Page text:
There are no absolutes in such discussions. Rightness or wrongness lies in the eye of the beholder. Our decision was to publish. Hussein is still king. Bush is the vice president. Carter is the former president.

Under President Reagan, there was only one major point of tension about national security between the White House and this newspaper during the first term. It is hard to say whether this period of comparative detente was the result of the presence in the White House of James Baker as chief of staff and David Gergen as director of communications, both now laboring in different vineyards, or the absence of Washington Post interest in national security matters. The latter seems unlikely.

The one incident occurred in the waning days -- December 1984 -- of the first term and involved Secretary of Defense Caspar Weinberger. The story stemmed from an extraordinary briefing at the Pentagon by Air Force Brig. Gen. Richard F. Abel about the next Discovery space shuttle mission carrying an intelligence satellite. "Speculation" by news organizations on military aspects of the mission would result in a Defense Department investigation, Abel said.

Reporter Walter Pincus was asked casually by one of his editors, "What the hell is in that satellite, anyway?" He said he would "make a few calls" to find out. Two days and three telephone calls later, a story appeared under his and Mary Thornton's bylines, describing in general terms its signals-intelligence mission.

On that same morning, Weinberger was en route to a CNN early morning talk show interview, where he intended to push the Defense Department budget, which was already under a certain amount of attack from the Congress. He was interrupted by CBS reporter Reid Collins and asked if The Post's story "gave aid and comfort to the enemy" (an odd question, it seemed then and now). Weinberger replied that the story did just that, and the fat was in the fire.

The Post issued a statement saying that there was nothing in the Pincus-Thornton story that had not appeared in bits and pieces somewhere else. But the damage was done. More than 4,000 letters to the editor were received. Some of the letters contained threats of bodily harm, even death.

The story would die there, a minor, if scarring skirmish in the battle over national security, were it not for a lecture given at Emory University a few days later by General Abel. The general was asked if The Post had violated national security by publishing. He replied that The Post's story contained little or no information not on the public record. No Post reporter was present at the lecture, but a student called the paper to report both the question and the answer. We smelled a hoax, and asked to listen to a tape. We listened. He said it. We still wanted confirmation from General Abel, and finally got it at 9 p.m., when he returned to his home from Atlanta.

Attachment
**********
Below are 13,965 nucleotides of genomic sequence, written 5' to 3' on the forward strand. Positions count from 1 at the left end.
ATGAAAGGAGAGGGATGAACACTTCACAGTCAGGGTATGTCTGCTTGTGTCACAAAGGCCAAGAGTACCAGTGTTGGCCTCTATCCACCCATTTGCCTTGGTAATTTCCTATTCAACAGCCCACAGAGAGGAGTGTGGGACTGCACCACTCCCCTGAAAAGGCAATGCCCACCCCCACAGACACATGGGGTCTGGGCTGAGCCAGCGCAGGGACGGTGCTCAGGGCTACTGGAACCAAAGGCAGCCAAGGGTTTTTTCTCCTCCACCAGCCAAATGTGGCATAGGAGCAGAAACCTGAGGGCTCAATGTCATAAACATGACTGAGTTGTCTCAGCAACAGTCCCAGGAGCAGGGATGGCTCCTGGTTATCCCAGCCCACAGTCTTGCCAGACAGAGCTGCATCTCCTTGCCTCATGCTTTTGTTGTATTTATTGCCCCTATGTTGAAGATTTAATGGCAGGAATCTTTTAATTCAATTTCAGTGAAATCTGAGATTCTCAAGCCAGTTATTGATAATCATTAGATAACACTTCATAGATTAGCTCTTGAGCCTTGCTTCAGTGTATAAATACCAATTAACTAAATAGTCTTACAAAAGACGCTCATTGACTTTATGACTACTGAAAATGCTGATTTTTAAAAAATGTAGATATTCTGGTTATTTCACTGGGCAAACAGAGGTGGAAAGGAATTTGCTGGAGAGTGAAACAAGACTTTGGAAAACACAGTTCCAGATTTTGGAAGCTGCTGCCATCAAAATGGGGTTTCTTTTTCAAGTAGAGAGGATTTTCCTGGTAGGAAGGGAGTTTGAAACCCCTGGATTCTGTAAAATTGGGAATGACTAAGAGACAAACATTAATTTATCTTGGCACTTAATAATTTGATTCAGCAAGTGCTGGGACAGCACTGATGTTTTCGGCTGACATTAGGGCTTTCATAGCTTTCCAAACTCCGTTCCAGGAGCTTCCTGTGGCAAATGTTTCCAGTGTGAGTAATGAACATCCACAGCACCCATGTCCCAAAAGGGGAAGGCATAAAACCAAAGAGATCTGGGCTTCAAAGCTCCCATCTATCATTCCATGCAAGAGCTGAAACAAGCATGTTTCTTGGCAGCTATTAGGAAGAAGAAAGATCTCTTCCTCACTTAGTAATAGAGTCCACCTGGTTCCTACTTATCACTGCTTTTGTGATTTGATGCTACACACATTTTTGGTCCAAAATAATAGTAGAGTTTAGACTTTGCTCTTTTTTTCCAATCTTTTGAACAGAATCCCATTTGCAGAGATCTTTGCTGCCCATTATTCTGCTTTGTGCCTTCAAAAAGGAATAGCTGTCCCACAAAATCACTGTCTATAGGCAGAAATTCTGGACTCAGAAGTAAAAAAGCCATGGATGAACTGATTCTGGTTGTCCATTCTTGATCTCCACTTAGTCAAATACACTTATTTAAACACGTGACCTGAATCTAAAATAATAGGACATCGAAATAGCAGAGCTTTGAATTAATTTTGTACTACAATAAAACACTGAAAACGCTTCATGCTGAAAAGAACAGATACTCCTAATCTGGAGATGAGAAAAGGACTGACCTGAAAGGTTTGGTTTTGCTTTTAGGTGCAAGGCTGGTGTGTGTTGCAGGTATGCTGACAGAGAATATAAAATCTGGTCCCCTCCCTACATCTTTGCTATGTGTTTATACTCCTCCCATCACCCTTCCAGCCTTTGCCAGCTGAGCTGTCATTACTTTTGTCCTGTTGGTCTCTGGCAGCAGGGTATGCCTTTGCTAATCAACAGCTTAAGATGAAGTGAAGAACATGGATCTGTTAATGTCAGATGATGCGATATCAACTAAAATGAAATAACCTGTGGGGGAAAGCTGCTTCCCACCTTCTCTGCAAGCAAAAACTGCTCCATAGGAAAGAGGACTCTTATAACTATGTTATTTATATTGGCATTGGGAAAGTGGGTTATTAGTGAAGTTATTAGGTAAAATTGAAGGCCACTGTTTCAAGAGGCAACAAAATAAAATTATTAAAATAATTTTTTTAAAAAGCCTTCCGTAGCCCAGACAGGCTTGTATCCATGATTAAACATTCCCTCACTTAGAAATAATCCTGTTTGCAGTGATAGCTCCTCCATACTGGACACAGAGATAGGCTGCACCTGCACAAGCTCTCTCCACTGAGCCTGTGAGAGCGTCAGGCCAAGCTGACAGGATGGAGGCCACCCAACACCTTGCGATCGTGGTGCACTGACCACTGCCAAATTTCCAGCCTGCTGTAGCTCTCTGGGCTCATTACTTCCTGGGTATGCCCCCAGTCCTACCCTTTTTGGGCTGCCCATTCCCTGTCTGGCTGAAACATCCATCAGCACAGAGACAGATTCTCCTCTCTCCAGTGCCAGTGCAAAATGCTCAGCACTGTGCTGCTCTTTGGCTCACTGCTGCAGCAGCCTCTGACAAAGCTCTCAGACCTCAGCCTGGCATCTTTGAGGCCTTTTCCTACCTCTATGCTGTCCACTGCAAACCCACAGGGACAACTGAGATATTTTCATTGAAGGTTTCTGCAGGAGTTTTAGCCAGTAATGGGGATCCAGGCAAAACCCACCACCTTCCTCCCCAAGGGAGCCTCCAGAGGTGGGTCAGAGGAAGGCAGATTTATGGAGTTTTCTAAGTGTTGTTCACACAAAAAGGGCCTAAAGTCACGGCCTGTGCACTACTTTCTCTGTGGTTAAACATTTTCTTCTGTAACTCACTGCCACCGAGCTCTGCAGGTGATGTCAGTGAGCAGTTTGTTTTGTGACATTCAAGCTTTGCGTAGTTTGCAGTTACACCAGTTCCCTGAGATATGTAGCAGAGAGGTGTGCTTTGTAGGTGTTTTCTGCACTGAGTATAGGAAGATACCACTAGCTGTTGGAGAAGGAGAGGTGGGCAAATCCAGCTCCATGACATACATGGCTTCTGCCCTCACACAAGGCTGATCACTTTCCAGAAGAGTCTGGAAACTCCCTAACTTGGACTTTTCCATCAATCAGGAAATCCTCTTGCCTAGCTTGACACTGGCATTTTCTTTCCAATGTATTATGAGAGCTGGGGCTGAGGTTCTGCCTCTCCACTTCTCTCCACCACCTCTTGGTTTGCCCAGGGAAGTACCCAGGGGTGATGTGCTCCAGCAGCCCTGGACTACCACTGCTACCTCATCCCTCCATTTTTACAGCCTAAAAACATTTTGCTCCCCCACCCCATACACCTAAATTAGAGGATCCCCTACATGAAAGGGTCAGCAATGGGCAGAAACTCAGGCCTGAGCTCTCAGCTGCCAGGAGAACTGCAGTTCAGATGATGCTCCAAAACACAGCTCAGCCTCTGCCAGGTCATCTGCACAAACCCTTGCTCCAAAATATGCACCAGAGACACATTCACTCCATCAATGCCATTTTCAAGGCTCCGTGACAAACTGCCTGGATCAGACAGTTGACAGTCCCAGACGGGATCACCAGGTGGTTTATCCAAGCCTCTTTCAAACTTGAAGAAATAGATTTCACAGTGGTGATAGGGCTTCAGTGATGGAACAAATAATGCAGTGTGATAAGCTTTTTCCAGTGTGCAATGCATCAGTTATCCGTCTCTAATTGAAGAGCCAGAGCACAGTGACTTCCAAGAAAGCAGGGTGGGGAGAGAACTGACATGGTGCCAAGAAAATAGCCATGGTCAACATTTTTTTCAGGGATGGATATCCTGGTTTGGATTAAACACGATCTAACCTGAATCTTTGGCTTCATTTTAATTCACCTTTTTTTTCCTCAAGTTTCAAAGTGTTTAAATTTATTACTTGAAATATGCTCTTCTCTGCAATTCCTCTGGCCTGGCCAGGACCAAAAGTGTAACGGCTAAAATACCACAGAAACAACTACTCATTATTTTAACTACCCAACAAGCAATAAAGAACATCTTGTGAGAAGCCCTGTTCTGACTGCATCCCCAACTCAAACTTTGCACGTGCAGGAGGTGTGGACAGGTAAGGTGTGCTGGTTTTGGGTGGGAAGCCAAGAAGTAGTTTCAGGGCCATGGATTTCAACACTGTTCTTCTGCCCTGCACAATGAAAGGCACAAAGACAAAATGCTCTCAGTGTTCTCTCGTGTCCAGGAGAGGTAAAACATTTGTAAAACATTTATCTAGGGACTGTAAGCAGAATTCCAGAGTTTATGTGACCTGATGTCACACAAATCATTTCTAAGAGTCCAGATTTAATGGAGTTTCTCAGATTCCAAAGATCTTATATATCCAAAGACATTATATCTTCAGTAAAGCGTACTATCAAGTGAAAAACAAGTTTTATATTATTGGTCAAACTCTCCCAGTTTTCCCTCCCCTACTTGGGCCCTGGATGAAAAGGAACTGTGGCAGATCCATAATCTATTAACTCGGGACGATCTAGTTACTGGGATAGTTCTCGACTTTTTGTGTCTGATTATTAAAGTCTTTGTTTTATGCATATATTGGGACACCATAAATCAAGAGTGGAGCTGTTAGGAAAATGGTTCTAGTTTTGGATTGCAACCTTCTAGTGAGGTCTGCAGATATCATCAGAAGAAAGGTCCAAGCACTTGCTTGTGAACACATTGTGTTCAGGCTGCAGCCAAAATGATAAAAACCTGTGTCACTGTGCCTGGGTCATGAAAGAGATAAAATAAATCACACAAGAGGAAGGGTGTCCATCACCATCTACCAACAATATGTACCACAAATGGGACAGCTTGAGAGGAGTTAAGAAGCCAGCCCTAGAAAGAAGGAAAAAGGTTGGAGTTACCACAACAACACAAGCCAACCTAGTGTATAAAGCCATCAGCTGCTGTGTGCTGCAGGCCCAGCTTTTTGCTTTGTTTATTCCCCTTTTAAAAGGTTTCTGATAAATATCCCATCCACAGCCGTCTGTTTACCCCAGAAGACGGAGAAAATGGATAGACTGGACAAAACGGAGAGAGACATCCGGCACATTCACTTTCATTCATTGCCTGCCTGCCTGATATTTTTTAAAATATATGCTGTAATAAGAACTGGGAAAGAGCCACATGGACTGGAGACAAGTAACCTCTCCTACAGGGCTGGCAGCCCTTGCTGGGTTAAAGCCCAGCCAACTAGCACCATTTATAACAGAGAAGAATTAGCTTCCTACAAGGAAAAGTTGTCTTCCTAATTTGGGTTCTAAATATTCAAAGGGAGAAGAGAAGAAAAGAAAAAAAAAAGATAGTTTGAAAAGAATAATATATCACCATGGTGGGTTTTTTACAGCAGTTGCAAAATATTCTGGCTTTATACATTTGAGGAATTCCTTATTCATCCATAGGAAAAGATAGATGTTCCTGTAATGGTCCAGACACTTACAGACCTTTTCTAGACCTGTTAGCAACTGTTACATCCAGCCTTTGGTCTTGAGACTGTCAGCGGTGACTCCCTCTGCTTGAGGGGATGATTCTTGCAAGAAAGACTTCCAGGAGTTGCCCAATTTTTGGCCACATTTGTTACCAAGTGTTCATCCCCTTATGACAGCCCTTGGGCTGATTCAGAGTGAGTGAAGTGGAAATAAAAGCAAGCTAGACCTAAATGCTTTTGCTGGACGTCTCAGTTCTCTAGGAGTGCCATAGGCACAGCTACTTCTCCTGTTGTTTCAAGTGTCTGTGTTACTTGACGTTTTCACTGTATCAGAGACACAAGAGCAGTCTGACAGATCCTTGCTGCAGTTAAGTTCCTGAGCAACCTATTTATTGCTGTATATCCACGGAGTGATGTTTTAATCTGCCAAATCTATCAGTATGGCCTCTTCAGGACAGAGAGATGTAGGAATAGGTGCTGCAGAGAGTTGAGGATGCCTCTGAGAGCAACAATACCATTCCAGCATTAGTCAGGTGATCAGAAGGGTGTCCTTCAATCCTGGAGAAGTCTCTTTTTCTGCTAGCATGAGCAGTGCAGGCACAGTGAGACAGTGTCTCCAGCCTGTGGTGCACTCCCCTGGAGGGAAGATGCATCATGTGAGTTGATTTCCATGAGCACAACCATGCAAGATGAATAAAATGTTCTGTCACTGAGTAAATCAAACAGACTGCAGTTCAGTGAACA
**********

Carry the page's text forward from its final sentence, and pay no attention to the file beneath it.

Some time in September 1985, reporter Woodward came into my office, shut the door, and in almost a whisper laid out an amazing top-secret American intelligence capability that emerged in bits and pieces eight months later in the trial of Ronald Pelton. Woodward described in great detail how the communication intercept had worked, where the communications were intercepted, every detail except Pelton's name.

Woodward didn't have Pelton's name because no American knew for sure at that point that a man named Pelton had sold this intelligence gold mine to the Russians five years earlier. That didn't start to surface until well after Vitaly Yurchenko defected last year and fingered Pelton. Yurchenko had been Pelton's first KGB contact, the man who had arranged for Pelton to spill the beans. Pelton was arrested last Nov. 24.

But without knowledge of Pelton, back last September, The Washington Post had no knowledge that every detail of our story was already known to the Russians. We thought we had the highest national security secret any of us had ever heard. There was never a thought given to publishing any of this information.

At one of our weekly breakfasts, I told publisher Donald E. Graham about the story, and about my concern that while the administration was beating the press upside the head for run-of-the-mill leaks, truly important national-security information was floating around town. I wondered out loud to him about trying to get an appointment with President Reagan to inform him of our information and our concern. We scrapped the idea on the grounds that it would inevitably appear to be self-serving and grandstanding.

About that time I did run into the national security adviser, Vice Adm. John Poindexter, at a dinner party, and asked him for an appointment to discuss the same subject. We did meet, and he suggested I talk to Lt. Gen. William Odom, the head of the National Security Agency. General Odom and I first met at his downtown Washington office in the shadow of the Executive Office Building on Dec. 5, 1985. Post managing editor Leonard Downie and two members of Odom's staff also were present. We told the NSA chief the detailed information we had, information we said that the Russians now had as a result of Pelton's treason. We said we felt extremely uncomfortable with this information, but we had it, the Russians had it, and we asked why it should be kept from the American people.

General Odom shook his head in dismay. He said the information was still extremely sensitive. We didn't know exactly what the Russians knew, he said. It was hoped, he said, that Pelton would plead guilty, avoiding any public discussion of the evidence against him. He looked us in the eye and told us that any story about this case would gravely threaten the national security of the United States.

We were to hear that claim many, many times in the next five months, as we tried to frame a story that would tell the American people what the Russians already knew, and only what the Russians already knew.

We were determined not to violate the legitimate security of the nation, but we were equally determined not to be browbeaten by the administration, which has from time to time appeared to relish press-bashing, into not publishing something that our enemies already knew.

The weapons of any administration in this kind of a battle are formidable: presidents, admirals, generals, CIA directors telling you that publication would endanger the nation and the lives of some of its fighters, and ultimately threatening to prosecute you for violating the law.

These are red lights that a newspaper goes through only with a deliberate lack of speed.

The weapons of the press in this kind of battle are generally the reporters themselves and their facts, the First Amendment and common sense.